The Removal of Regional Training Centers from College Campuses . . . now I realize what I’m about to write won’t be well received by those who support America’s international effort, but it has to be said.
Here’s the problem. Actually it’s several problems. The first one; since the RTC’s don’t have anything to do with collegiate programming, except to use their facilities, and their coaches to train USAWrestling’s athletes, at no cost to USAWrestling; why are they on college campuses?
The answer is obvious; to help advance Colorado Springs agenda while the unintended consequence is the widening of the competitive gap between the have’s and have not’s of college wrestling.
For USAW, it’s like 37 of Coca-Cola’s largest bottling plants creating Pepsi-Cola products; at Coke’s expense, for Pepsi’s profits. Who could possibility think that’s a mutually beneficial arrangement?
In the case of collegiate wrestling, for every penny that collage coaches raise to fund their USAWrestling program, that’s a penny that the owners of the facilities don’t receive, which are the various athletic departments.
There’s no doubt that has to irritate the bejesus out of every athletic administrator, who has for decades asked their wrestling coach to help fund raise, only to be continually disappointed.
Then, magically, an RTC appears, and that same wrestling coach who couldn’t find any money, magically finds oodles of it.
And we wonder why wrestling doesn’t have political support with administrators?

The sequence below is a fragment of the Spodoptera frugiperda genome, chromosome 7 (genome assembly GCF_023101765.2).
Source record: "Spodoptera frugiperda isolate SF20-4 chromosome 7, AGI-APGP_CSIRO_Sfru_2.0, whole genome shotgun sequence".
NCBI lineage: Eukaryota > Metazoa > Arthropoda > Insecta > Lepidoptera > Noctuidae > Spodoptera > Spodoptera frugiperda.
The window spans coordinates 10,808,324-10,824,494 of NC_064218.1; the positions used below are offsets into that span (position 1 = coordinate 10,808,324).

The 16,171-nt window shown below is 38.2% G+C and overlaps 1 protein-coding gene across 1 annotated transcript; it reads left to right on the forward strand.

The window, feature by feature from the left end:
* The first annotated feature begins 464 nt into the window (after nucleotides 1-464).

Now I get it, RTC’s are absolutely amazing for our international effort. And financially beneficial to the athletes who need the income to continue to train. That’s all well and good, but isn’t this the responsibility of Colorado Springs to provide, and fund?
So, why are RTC’s popping up on college campuses?
Several reasons, but the largest by far is the magnet they provide institutions who have them to attract the nation’s best scholastic wrestlers. Who doesn’t want to sign a letter of intent with an institution who has multiple All-Americans and National Champions at his/her disposal for their entire collegiate career?
I understand the panic of those coaches who don’t have the finances to start an RTC. And that’s exactly why the NCAA put parity front and center when they limited coaching staffs, and the number of scholarships a school could offer; and then, put in place regulations about who can, and who can’t, train together.
If anyone doesn’t believe that RTC athletes aren’t practicing with their collegiate counterparts, in season, and out, I have a bridge you might be interested in buying. Now, to eliminate any confusion, I’m not saying that RTC’s are bad, they’re exceptional, they just don’t belong on college campuses.
And my reasoning for this; to have one organization syphoning resources away from another, is wrong on so many levels.
Having Regional Training Centers is just a slick way of sidestepping the policies and desires of the NCAA; and in the end, enabling the rich to get richer while the competitive gap widens . . . as we infuriate our administrators.
These are the types of things that continue to put collegiate programming at risk.